The British government has proposed new laws to better protect children online, which include giving the media regulator power to impose fines on social media platforms – or block them if they fail to remove illegal content.
“We are entering a new age of accountability for tech to protect children and vulnerable users,” Digital Secretary Oliver Dowden said on Tuesday, as the government revealed the details of its internet regulation plan.
The Online Harms Bill was first proposed by Theresa May’s government in April 2019. The legislation sets out strict guidelines covering the removal of illegal content, such as child sexual abuse, and media that promotes suicide or violence. Websites must obey the new rules or face being blocked in the UK, and the firms’ senior managers could be held liable for content.
Social media platforms such as Facebook and Twitter must abide by a new code of conduct that includes their responsibilities towards children. “We are giving internet users the protection they deserve,” Home Secretary Priti Patel said of the move.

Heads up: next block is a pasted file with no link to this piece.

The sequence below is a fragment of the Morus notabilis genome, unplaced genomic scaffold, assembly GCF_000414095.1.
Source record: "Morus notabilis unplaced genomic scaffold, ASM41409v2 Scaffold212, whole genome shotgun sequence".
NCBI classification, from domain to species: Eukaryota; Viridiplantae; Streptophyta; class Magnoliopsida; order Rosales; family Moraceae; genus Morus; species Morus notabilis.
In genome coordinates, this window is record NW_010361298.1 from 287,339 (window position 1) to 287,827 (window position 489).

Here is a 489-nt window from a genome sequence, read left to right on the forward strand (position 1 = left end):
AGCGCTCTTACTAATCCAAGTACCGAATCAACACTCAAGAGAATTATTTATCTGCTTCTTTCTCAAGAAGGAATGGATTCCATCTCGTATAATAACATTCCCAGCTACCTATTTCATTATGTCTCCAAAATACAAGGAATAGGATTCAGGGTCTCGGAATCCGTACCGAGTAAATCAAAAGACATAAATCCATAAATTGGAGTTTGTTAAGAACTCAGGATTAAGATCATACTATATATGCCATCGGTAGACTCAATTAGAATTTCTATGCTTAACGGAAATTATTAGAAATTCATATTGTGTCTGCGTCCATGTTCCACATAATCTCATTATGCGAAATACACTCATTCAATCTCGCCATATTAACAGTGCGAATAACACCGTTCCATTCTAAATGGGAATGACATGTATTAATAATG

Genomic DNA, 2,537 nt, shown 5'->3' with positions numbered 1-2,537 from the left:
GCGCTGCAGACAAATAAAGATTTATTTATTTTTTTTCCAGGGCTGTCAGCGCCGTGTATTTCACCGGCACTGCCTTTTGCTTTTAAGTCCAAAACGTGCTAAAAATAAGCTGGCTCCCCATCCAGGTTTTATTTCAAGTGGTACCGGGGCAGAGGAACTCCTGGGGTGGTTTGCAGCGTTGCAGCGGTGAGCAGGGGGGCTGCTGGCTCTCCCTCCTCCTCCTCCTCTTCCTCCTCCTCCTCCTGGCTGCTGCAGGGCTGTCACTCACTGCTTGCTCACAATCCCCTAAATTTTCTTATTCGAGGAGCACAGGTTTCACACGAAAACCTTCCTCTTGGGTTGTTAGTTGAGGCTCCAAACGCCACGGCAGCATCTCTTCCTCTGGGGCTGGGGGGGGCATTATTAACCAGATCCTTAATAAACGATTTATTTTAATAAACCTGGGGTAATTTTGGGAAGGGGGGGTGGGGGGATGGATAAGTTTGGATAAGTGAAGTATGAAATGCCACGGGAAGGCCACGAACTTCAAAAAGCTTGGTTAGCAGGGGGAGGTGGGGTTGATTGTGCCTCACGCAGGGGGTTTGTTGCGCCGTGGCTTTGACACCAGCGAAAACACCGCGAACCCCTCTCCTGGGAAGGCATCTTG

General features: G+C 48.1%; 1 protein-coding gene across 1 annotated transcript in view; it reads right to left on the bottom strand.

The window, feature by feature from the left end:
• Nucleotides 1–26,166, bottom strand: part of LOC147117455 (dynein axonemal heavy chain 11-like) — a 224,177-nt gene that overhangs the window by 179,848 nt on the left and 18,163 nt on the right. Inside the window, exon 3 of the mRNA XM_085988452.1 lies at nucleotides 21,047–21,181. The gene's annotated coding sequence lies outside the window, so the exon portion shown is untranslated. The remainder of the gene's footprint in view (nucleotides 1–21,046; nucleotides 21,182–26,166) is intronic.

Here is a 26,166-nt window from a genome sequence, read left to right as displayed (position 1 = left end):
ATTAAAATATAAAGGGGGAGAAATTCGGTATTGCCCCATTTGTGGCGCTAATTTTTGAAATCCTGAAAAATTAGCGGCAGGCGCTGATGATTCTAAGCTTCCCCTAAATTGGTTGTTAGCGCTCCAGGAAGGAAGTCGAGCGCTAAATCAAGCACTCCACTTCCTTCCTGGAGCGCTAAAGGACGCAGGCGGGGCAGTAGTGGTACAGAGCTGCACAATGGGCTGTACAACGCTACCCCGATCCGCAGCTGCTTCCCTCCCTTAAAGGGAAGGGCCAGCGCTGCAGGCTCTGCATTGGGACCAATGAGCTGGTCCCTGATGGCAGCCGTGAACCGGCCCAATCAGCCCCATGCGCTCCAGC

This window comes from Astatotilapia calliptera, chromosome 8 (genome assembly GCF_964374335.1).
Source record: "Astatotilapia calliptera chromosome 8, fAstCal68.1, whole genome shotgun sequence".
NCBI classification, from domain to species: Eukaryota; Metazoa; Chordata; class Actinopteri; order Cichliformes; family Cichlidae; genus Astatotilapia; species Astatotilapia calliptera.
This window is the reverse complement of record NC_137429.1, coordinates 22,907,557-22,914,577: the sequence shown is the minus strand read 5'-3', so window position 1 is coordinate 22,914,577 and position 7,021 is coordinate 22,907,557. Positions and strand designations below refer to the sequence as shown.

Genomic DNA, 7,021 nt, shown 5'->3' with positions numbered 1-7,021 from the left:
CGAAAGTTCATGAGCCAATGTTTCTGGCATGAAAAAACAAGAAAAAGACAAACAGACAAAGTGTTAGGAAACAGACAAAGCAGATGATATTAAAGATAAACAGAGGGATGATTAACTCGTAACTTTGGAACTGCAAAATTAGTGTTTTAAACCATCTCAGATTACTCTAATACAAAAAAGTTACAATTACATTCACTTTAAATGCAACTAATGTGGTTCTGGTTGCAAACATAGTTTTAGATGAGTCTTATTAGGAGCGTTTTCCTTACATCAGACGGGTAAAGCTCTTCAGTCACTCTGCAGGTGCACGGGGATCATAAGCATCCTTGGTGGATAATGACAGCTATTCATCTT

We will not allow child sexual abuse, terrorist material and other harmful content to fester on online platforms. Tech companies must put public safety first or face the consequences.
The power to fine tech companies up to £18 million ($24 million) – or 10 percent of their global turnover – for breaking the rules will be given to British media regulator Ofcom, which could also be granted the power to block certain platforms from being accessed in the UK.
Online journalism and reader comments on news publishers’ websites will not be covered by the new rules, so as to allow freedom of expression.
Under a new two-tier system for social media, Facebook, TikTok, Instagram and Twitter will be placed in ‘Category 1’ of tech companies with the largest online presences, who will be subject to more responsibilities than firms with a smaller online reach.
Facebook and Google have agreed to work with authorities on the regulations, and China’s video-sharing platform TikTok said it will strengthen online safety.
Credit: RT News